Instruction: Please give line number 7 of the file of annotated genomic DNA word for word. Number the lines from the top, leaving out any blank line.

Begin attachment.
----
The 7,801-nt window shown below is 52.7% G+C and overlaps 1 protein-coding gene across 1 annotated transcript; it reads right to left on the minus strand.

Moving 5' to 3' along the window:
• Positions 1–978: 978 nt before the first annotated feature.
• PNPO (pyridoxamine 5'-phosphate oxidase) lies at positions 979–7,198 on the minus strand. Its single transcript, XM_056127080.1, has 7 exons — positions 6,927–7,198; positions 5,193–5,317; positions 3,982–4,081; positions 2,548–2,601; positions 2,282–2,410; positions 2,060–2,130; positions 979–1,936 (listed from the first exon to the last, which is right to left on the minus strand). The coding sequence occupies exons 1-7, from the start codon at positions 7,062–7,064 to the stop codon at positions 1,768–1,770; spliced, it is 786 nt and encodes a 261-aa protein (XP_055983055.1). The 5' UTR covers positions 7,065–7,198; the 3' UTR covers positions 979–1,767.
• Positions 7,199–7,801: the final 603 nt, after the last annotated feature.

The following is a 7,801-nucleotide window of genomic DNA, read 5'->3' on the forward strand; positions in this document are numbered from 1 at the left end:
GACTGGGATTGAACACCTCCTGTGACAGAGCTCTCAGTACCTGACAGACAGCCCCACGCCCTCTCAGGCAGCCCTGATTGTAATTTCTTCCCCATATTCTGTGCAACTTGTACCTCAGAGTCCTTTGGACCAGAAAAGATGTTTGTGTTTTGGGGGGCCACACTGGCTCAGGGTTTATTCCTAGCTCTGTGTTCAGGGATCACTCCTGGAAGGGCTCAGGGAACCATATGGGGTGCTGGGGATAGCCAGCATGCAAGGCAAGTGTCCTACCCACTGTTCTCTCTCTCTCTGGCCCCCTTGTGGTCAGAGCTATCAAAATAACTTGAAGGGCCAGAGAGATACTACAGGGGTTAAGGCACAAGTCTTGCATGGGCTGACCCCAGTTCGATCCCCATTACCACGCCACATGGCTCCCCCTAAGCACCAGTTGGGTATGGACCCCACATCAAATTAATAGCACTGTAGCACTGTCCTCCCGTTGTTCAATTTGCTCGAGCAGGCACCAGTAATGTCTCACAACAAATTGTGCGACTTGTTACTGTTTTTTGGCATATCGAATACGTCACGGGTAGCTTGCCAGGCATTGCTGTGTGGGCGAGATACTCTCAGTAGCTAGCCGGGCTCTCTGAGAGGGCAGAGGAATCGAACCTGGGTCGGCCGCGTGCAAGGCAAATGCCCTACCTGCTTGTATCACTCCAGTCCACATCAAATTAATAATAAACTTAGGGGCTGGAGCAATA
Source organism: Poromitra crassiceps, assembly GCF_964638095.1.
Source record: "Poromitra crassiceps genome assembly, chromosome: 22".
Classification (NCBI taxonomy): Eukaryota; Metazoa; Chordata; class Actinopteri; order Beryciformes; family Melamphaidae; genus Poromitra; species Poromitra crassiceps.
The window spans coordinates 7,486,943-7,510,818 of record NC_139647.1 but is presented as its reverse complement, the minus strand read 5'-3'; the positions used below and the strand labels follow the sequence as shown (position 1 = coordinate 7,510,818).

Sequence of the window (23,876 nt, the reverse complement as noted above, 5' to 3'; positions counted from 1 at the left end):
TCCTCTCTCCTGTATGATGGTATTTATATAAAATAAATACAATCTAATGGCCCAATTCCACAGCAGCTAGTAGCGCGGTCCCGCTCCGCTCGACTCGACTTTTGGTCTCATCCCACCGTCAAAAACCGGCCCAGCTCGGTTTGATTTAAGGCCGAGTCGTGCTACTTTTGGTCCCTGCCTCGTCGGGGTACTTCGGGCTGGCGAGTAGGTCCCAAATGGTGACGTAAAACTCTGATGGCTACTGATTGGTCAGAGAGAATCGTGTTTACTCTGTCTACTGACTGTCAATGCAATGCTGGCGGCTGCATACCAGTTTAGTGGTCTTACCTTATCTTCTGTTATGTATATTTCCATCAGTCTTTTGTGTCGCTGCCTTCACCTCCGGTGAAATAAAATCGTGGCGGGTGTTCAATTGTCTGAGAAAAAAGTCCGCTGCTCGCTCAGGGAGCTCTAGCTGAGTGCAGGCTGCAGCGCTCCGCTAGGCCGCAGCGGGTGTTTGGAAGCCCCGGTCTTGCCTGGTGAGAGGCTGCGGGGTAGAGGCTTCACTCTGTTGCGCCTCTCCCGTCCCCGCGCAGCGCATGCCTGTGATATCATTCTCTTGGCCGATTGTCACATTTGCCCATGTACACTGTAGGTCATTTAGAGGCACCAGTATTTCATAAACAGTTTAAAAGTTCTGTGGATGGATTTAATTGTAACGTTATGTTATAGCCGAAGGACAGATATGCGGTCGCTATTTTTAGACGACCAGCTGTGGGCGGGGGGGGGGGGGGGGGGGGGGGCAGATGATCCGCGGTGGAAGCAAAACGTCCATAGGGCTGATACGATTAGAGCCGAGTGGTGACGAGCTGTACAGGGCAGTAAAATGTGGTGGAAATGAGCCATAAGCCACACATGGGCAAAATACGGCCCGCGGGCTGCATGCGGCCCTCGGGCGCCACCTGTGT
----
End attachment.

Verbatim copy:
GACTGGGATTGAACACCTCCTGTGACAGAGCTCTCAGTACCTGACAGACAGCCCCACGCCCTCTCAGGCAGCCCTGATTGTAATTTCTTCCCCATATTCTGTGCAACTTGTACCTCAGAGTCCTTTGGACCAGAAAAGATGTTTGTGTTTTGGGGGGCCACACTGGCTCAGGGTTTATTCCTAGCTCTGTGTTCAGGGATCACTCCTGGAAGGGCTCAGGGAACCATATGGGGTGCTGGGGATAGCCAGCATGCAAGGCAAGTGTCCTACCCACTGTTCTCTCTCTCTCTGGCCCCCTTGTGGTCAGAGCTATCAAAATAACTTGAAGGGCCAGAGAGATACTACAGGGGTTAAGGCACAAGTCTTGCATGGGCTGACCCCAGTTCGATCCCCATTACCACGCCACATGGCTCCCCCTAAGCACCAGTTGGGTATGGACCCCACATCAAATTAATAGCACTGTAGCACTGTCCTCCCGTTGTTCAATTTGCTCGAGCAGGCACCAGTAATGTCTCACAACAAATTGTGCGACTTGTTACTGTTTTTTGGCATATCGAATACGTCACGGGTAGCTTGCCAGGCATTGCTGTGTGGGCGAGATACTCTCAGTAGCTAGCCGGGCTCTCTGAGAGGGCAGAGGAATCGAACCTGGGTCGGCCGCGTGCAAGGCAAATGCCCTACCTGCTTGTATCACTCCAGTCCACATCAAATTAATAATAAACTTAGGGGCTGGAGCAATA